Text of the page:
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what to do prior to surgery?

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team roper

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Jun 8, 2006
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Iam due to have hip replacement surgery on the 26th of this month. I would like to have any suggestions as to how to prepare for the surgery. Would you suggest exercise? Rest?

thank you
 

JGosse

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Jan 8, 2007
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The biggest point my doctors made was to stay healthy and avoid infection. Wash your hands a lot. They told me to get any needed dental work out of the way and to avoid falls (duh) and overexertion.

I also read in the AARP Magazine that showering with Chlorhexidene soap before you go to the hospital can get rid of germs on your skin that can cause infections in incisions. You can buy it at the drug store.

I've had blood tests, X-rays, EKG, checkups, surgery class...boy are they thorough! I appreciate that. THR in one week!

Judy
 

shanvey

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Oct 28, 2006
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My husband had his right hip replaced on 11/29/06. His doctor gave him a booklet of exercises to do. He recommended getting a recumbent bicycle and riding it 30 minutes every other day pre surgery and continuing after surgery. He started back riding the bike 5 days after his surgery. Other exercises he did was standing against a wall or door frame and squatting and holding the squat for 10 seconds and releasing for 10 seconds--he worked up to a set of 30 twice a day, lie flat and use your muscle to press your thigh down and hold for a count of 10, ankle pumps. The better your muscles are before the surgery, the better you will do recovering.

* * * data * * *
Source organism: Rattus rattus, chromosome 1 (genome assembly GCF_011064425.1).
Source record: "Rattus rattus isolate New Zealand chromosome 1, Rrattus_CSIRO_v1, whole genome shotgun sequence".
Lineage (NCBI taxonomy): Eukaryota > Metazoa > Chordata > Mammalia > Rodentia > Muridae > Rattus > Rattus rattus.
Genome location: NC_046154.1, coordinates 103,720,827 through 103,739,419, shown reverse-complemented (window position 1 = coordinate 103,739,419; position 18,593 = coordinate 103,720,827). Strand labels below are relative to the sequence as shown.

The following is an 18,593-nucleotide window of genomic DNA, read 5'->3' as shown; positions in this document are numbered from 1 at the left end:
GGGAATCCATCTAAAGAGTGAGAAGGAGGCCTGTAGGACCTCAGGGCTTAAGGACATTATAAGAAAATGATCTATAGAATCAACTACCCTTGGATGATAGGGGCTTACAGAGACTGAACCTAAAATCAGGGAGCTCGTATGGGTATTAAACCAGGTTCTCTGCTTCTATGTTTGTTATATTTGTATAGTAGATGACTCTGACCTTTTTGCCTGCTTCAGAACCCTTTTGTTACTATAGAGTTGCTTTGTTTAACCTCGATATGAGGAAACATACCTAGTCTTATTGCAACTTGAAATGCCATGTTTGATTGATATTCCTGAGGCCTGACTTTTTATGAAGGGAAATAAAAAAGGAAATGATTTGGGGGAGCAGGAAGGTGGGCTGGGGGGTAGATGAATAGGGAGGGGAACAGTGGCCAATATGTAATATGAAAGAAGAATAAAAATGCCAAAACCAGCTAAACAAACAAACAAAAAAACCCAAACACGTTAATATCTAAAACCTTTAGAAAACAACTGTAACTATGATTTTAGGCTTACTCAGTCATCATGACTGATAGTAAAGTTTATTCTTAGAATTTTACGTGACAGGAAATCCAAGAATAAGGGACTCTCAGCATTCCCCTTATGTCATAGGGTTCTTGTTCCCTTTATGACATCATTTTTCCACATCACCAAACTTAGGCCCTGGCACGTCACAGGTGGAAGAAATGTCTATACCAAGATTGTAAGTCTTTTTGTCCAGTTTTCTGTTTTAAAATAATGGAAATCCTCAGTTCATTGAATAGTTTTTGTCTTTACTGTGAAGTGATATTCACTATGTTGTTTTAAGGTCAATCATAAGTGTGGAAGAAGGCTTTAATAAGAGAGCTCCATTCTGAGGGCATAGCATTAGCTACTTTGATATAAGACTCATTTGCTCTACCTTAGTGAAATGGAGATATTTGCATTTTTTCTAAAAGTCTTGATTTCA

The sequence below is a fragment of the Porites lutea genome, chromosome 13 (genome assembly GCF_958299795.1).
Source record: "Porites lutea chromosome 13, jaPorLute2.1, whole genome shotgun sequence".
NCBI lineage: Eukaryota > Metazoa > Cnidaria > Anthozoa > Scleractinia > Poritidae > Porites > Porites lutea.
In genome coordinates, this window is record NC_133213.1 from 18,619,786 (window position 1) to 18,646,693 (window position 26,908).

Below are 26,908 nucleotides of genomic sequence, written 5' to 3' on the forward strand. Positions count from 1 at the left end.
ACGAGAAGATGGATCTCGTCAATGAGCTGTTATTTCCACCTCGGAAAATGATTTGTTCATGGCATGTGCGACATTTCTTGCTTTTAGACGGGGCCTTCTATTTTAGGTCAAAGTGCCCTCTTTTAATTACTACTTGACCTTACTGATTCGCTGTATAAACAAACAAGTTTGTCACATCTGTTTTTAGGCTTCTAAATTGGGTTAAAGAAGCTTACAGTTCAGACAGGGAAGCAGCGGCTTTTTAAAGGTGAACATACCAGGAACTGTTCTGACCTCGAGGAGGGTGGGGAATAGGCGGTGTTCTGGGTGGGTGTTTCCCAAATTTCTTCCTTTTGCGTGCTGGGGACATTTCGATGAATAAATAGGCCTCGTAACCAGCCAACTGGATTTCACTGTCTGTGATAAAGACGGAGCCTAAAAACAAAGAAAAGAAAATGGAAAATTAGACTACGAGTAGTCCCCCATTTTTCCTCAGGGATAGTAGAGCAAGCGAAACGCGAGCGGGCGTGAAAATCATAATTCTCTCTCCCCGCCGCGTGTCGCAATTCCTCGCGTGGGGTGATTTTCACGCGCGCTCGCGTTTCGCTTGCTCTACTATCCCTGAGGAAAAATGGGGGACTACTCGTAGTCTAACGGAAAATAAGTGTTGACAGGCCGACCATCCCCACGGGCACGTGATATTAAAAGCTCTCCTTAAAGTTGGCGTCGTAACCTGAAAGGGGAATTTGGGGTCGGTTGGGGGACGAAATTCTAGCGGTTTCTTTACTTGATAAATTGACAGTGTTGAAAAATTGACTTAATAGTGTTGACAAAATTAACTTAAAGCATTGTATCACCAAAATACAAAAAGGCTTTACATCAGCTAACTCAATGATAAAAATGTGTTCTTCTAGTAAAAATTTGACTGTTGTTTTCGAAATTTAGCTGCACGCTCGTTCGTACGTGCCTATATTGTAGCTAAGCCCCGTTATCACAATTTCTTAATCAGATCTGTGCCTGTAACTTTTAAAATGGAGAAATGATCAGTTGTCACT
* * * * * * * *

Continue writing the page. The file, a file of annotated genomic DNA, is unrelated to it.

JGosse

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I think if I could squat like that I wouldn't need a hip replacement! My doctor did say that losing as much weight as possible (in a healthy way) was good. Knowing my weight was hurting my joints I started losing 6 months ago, then found out I needed the surgery in November. My doc is very happy I have lost 50 pounds. He also told me NOT to use a stationery bike because my hips are bone on bone and can be damaged further from repetitive motion. I think its important to ask your doctor about what exercise would be good for you.
 

shanvey

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Oct 28, 2006